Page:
By David Gordon, VOICE vendor
To make his way across Denver, David Gordon has often relied on bus transfers and the kindness of others. He worries that RTD’s fare changes will make it even harder for Denver’s poor to help each other afford public transportation.
RTD fare increases will have a severe impact on the most vulnerable group of people in Denver—the poor.
Overall, I like the direction RTD is moving in with the expansion: North Metro Rail Line, Gold Line, as well as Denver International Airport (DIA) rail, and the extension into Lone Tree & Highlands Ranch. Having used public transportation in two other cities with similar populations, it is my opinion that RTD Denver has a superior public transportation system.
In addition to a fare increase and new fare structure, RTD is eliminating transfers and replacing them with a day pass. Additionally, RTD is consolidating Light Rail fare zones and SkyRide services to one airport fare. According to RTD, riders in the past have expressed confusion with the light rail zone fares, as well as conflicts and disputes from riders using transfers. RTD’s goal is to make it simple.
I rely on public transportation. I am not sold on the idea that these changes would simplify the system as a whole. I do think that for potential new riders traveling from outer zones, this system will be simpler. However, I strongly believe these changes will most definitely impact the lives of the working poor.
There was a time when I was living at a weekly motel. After paying my rent, I had to choose between food or bus transportation for the next day. Without bus transfers, I would only be able to take transportation one way and walk the rest of the way. For a lot of the working poor, buying a monthly pass is not an option. It’s unlikely some people will have that much cash at one time.
According to RTD and its financial models, lowering light rail fare zones will increase its ridership from riders in places such as Littleton and Aurora. I do not understand this concept proposed by RTD. Will this really change ridership?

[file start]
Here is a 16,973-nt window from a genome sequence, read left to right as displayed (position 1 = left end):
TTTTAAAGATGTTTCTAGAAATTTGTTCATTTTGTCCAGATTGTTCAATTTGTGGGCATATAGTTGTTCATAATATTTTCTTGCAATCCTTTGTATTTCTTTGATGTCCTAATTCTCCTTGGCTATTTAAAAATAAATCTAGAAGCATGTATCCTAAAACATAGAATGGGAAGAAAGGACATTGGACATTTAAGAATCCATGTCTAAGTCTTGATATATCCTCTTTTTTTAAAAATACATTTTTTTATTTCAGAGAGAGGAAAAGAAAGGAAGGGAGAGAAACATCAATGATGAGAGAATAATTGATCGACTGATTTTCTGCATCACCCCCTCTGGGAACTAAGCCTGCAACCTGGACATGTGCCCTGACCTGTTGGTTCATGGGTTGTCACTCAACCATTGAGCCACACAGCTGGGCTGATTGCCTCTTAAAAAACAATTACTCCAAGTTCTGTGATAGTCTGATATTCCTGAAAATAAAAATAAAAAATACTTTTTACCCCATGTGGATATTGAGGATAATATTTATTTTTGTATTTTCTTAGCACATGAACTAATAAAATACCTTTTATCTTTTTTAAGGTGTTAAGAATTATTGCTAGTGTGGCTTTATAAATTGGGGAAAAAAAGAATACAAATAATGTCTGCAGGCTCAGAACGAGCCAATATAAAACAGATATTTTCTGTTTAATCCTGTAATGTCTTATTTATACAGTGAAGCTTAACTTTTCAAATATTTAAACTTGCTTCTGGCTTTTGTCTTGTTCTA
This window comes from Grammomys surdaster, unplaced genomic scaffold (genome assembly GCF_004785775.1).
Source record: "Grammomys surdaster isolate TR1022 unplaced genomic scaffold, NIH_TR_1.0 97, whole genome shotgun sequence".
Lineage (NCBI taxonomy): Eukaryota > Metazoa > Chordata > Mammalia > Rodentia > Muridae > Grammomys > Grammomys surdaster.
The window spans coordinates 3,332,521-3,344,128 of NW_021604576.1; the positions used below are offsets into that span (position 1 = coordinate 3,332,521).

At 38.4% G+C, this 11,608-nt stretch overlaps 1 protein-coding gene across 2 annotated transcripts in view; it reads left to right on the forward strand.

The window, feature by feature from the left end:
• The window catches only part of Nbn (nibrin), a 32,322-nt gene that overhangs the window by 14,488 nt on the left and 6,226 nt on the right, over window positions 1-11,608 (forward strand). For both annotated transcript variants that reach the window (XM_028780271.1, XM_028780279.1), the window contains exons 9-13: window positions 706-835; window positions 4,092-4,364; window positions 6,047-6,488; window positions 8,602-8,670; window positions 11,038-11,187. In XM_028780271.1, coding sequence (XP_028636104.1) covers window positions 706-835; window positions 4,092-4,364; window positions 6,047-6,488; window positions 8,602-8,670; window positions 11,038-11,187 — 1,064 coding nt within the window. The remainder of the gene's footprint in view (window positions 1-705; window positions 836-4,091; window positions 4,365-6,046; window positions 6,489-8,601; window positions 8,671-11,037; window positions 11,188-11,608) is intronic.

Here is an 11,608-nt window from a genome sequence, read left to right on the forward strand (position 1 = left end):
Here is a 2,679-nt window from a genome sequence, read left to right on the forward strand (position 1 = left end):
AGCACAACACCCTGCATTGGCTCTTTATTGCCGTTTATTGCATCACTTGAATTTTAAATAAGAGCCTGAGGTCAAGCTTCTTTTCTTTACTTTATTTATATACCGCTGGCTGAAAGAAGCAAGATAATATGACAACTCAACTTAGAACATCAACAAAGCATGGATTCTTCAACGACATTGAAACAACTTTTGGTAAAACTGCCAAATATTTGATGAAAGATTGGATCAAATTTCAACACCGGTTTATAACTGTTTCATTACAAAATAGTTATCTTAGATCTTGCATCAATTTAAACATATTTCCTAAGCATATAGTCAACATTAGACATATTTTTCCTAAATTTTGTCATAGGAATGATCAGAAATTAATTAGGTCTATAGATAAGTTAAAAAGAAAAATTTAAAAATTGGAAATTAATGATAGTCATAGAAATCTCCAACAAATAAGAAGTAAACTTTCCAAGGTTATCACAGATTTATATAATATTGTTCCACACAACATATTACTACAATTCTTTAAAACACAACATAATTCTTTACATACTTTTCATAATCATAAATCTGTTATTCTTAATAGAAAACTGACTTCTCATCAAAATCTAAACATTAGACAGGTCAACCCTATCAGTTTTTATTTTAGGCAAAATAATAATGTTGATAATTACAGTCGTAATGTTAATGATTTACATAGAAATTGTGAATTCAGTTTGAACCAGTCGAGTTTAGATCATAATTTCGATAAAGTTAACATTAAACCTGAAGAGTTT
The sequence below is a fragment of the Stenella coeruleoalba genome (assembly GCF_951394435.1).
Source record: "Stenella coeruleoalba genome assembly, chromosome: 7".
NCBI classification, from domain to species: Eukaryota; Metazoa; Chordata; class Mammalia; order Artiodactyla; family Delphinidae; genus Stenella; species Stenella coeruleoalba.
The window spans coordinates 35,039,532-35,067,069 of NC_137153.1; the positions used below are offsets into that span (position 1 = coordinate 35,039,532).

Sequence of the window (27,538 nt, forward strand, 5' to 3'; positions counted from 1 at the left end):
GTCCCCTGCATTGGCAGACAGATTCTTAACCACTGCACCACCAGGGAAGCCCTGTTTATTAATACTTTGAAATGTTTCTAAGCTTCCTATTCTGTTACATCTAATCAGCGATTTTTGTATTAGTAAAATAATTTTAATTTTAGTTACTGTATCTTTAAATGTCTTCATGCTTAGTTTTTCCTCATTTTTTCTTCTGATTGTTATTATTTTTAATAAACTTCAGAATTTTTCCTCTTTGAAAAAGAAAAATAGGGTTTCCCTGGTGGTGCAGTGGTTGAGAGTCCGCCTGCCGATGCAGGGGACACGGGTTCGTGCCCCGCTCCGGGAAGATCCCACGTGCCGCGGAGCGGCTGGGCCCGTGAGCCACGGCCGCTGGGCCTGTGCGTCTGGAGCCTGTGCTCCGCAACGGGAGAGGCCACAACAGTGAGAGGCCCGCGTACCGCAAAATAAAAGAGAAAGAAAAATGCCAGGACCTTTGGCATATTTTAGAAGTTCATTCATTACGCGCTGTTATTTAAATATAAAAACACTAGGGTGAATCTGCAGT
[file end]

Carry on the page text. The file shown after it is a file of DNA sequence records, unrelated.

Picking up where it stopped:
RTD believes that these fare changes will allow them to meet revenue goals, but how many potential riders that do not currently depend on public transportation will make up this loss of revenue?
RTD believes the working poor will continue to ride, due to fact that we have no other options. And for the poor, there are no other options.
According to RTD, the new day pass will allow a rider to ride the bus all day for the price of a round-trip fare, making up for the elimination of transfers. I understand this concept. But what if a rider needed only one bus, and that rider accidentally got on the wrong bus? I am an experienced rider and I’ve gotten on the wrong bus.
RTD says transfers cause conflicts and disputes. It is my opinion that the “conflicts” with transfers have to do with the poor—specifically the practice of poor people sharing transfers with each other. There are times when the poor will share transfers, helping others that have no other transportation option. Back when I resided at that motel I mentioned earlier, there were times I did not have bus fare to get to work the next day. One thing that I would do is find a transfer that someone else didn’t need and use it to get to work. Is this practice fair to RTD? Maybe not. But desperate times require desperate measures.
Transfers are a tool that help the poor get to many places. They help save the wear and tear on the body that comes from walking. By eliminating transfers, RTD is actually doubling transportation costs for some of the city’s poorest citizens.
Will the switch to day passes kill off some of the sharing and support in the poor and homeless communities? Will people share day passes? Or will they want to keep them for themselves? Will the homeless ride the bus and rail all night, wanting to maximize their day passes and frightening potential new riders?
I think about how hard it is to build a shelter because nobody wants the homeless in their backyard. Are new riders going to feel the same way with the homeless traveling out of the metro area to their backyard? Are new riders going to feel safe? And if not, how will revenue be made up? ■